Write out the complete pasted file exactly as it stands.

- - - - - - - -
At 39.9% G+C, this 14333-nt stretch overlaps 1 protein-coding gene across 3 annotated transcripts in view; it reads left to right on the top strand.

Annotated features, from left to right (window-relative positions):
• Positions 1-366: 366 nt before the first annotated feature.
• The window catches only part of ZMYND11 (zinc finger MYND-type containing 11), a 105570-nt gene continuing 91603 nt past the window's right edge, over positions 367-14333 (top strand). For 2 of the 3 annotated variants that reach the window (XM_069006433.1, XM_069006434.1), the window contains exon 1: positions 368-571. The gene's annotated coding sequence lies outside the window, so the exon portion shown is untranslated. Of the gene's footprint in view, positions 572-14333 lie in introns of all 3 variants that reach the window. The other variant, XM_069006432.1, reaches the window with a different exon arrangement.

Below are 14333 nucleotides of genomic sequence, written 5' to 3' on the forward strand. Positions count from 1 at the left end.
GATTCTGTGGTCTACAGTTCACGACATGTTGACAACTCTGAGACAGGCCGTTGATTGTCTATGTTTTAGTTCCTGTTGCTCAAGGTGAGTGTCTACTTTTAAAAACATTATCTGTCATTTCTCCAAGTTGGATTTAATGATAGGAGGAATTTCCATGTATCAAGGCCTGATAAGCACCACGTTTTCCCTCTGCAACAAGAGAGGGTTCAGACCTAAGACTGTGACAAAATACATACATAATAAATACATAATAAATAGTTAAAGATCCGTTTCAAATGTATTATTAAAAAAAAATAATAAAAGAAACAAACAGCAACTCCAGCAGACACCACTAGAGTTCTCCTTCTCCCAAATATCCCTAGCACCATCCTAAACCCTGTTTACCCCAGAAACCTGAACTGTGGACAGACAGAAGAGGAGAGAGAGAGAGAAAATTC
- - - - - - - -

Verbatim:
At 39.9% G+C, this 14333-nt stretch overlaps 1 protein-coding gene across 3 annotated transcripts in view; it reads left to right on the top strand.

Annotated features, from left to right (window-relative positions):
• Positions 1-366: 366 nt before the first annotated feature.
• The window catches only part of ZMYND11 (zinc finger MYND-type containing 11), a 105570-nt gene continuing 91603 nt past the window's right edge, over positions 367-14333 (top strand). For 2 of the 3 annotated variants that reach the window (XM_069006433.1, XM_069006434.1), the window contains exon 1: positions 368-571. The gene's annotated coding sequence lies outside the window, so the exon portion shown is untranslated. Of the gene's footprint in view, positions 572-14333 lie in introns of all 3 variants that reach the window. The other variant, XM_069006432.1, reaches the window with a different exon arrangement.

Below are 14333 nucleotides of genomic sequence, written 5' to 3' on the forward strand. Positions count from 1 at the left end.
GATTCTGTGGTCTACAGTTCACGACATGTTGACAACTCTGAGACAGGCCGTTGATTGTCTATGTTTTAGTTCCTGTTGCTCAAGGTGAGTGTCTACTTTTAAAAACATTATCTGTCATTTCTCCAAGTTGGATTTAATGATAGGAGGAATTTCCATGTATCAAGGCCTGATAAGCACCACGTTTTCCCTCTGCAACAAGAGAGGGTTCAGACCTAAGACTGTGACAAAATACATACATAATAAATACATAATAAATAGTTAAAGATCCGTTTCAAATGTATTATTAAAAAAAAATAATAAAAGAAACAAACAGCAACTCCAGCAGACACCACTAGAGTTCTCCTTCTCCCAAATATCCCTAGCACCATCCTAAACCCTGTTTACCCCAGAAACCTGAACTGTGGACAGACAGAAGAGGAGAGAGAGAGAGAAAATTC